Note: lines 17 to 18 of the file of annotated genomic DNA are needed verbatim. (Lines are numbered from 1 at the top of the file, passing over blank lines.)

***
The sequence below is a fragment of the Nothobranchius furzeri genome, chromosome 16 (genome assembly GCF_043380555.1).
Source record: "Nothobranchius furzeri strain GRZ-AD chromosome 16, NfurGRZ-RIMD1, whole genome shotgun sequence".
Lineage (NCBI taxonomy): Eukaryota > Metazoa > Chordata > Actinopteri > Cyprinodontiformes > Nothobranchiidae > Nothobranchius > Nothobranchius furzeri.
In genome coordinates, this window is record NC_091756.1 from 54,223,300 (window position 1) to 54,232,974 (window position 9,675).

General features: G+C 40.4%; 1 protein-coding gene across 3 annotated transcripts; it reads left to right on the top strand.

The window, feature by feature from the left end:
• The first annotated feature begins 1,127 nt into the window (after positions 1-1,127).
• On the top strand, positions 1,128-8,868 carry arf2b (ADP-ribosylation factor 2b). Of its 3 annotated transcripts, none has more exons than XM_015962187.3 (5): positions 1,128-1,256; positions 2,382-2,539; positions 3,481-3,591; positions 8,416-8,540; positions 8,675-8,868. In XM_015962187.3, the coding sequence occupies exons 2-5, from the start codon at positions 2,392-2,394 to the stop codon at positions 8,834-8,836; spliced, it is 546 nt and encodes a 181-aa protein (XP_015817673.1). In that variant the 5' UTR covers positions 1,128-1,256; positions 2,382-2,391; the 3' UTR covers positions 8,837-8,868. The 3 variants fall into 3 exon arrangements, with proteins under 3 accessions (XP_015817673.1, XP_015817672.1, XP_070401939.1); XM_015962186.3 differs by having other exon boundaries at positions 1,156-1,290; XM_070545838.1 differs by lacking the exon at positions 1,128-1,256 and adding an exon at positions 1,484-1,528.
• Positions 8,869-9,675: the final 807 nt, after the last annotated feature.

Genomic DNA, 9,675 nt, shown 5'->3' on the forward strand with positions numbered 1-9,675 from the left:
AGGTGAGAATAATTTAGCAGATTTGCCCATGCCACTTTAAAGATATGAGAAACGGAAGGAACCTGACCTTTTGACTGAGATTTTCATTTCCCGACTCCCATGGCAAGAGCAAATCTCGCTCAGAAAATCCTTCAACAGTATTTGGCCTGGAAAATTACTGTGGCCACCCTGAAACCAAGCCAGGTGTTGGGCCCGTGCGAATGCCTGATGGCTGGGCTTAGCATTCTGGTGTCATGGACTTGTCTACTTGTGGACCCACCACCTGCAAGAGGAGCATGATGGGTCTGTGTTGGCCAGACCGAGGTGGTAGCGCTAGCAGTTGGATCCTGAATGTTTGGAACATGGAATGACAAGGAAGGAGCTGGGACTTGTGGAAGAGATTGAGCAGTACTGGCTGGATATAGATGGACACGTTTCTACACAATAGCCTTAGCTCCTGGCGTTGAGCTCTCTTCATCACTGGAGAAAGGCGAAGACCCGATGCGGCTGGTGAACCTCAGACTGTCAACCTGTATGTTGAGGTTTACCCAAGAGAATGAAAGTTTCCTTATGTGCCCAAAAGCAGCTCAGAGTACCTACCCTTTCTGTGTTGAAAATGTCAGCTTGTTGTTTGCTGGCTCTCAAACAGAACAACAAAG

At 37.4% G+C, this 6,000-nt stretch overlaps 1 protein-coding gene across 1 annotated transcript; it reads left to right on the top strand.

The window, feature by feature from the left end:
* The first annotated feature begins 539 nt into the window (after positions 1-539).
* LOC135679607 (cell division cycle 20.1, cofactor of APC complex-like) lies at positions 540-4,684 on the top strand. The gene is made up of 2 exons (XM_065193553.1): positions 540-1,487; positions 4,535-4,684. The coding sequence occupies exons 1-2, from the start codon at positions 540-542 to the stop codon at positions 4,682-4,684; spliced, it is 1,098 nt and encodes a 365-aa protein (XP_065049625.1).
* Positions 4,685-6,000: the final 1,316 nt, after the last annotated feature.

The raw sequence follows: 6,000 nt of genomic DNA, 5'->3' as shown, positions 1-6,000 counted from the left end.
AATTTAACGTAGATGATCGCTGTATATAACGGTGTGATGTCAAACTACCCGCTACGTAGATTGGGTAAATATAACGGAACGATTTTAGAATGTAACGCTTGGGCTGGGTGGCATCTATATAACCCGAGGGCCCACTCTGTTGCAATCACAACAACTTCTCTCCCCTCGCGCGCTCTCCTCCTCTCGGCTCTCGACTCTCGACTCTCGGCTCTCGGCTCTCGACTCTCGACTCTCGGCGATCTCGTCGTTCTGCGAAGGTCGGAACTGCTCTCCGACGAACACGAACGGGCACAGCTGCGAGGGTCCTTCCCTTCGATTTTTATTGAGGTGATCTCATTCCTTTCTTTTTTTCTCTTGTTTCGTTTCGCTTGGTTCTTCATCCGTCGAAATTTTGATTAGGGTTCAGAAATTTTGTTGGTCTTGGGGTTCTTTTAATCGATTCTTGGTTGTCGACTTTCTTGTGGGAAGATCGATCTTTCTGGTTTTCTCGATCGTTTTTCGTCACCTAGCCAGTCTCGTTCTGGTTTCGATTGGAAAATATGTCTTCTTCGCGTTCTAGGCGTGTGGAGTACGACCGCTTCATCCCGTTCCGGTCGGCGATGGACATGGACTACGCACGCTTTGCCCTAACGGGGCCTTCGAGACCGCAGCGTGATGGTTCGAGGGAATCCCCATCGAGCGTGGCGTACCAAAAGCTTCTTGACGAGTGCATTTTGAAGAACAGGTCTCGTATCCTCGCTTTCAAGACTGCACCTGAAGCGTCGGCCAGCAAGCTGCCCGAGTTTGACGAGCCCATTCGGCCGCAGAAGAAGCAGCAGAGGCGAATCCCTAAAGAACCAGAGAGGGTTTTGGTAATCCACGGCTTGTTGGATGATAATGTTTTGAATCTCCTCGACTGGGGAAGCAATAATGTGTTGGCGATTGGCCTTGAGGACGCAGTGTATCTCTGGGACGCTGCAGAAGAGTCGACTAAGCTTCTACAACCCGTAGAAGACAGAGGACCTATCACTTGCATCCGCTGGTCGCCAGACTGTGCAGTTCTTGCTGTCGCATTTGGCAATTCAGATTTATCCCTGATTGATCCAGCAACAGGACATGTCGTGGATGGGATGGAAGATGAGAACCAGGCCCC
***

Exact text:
The raw sequence follows: 6,000 nt of genomic DNA, 5'->3' as shown, positions 1-6,000 counted from the left end.
AATTTAACGTAGATGATCGCTGTATATAACGGTGTGATGTCAAACTACCCGCTACGTAGATTGGGTAAATATAACGGAACGATTTTAGAATGTAACGCTTGGGCTGGGTGGCATCTATATAACCCGAGGGCCCACTCTGTTGCAATCACAACAACTTCTCTCCCCTCGCGCGCTCTCCTCCTCTCGGCTCTCGACTCTCGACTCTCGGCTCTCGGCTCTCGACTCTCGACTCTCGGCGATCTCGTCGTTCTGCGAAGGTCGGAACTGCTCTCCGACGAACACGAACGGGCACAGCTGCGAGGGTCCTTCCCTTCGATTTTTATTGAGGTGATCTCATTCCTTTCTTTTTTTCTCTTGTTTCGTTTCGCTTGGTTCTTCATCCGTCGAAATTTTGATTAGGGTTCAGAAATTTTGTTGGTCTTGGGGTTCTTTTAATCGATTCTTGGTTGTCGACTTTCTTGTGGGAAGATCGATCTTTCTGGTTTTCTCGATCGTTTTTCGTCACCTAGCCAGTCTCGTTCTGGTTTCGATTGGAAAATATGTCTTCTTCGCGTTCTAGGCGTGTGGAGTACGACCGCTTCATCCCGTTCCGGTCGGCGATGGACATGGACTACGCACGCTTTGCCCTAACGGGGCCTTCGAGACCGCAGCGTGATGGTTCGAGGGAATCCCCATCGAGCGTGGCGTACCAAAAGCTTCTTGACGAGTGCATTTTGAAGAACAGGTCTCGTATCCTCGCTTTCAAGACTGCACCTGAAGCGTCGGCCAGCAAGCTGCCCGAGTTTGACGAGCCCATTCGGCCGCAGAAGAAGCAGCAGAGGCGAATCCCTAAAGAACCAGAGAGGGTTTTGGTAATCCACGGCTTGTTGGATGATAATGTTTTGAATCTCCTCGACTGGGGAAGCAATAATGTGTTGGCGATTGGCCTTGAGGACGCAGTGTATCTCTGGGACGCTGCAGAAGAGTCGACTAAGCTTCTACAACCCGTAGAAGACAGAGGACCTATCACTTGCATCCGCTGGTCGCCAGACTGTGCAGTTCTTGCTGTCGCATTTGGCAATTCAGATTTATCCCTGATTGATCCAGCAACAGGACATGTCGTGGATGGGATGGAAGATGAGAACCAGGCCCC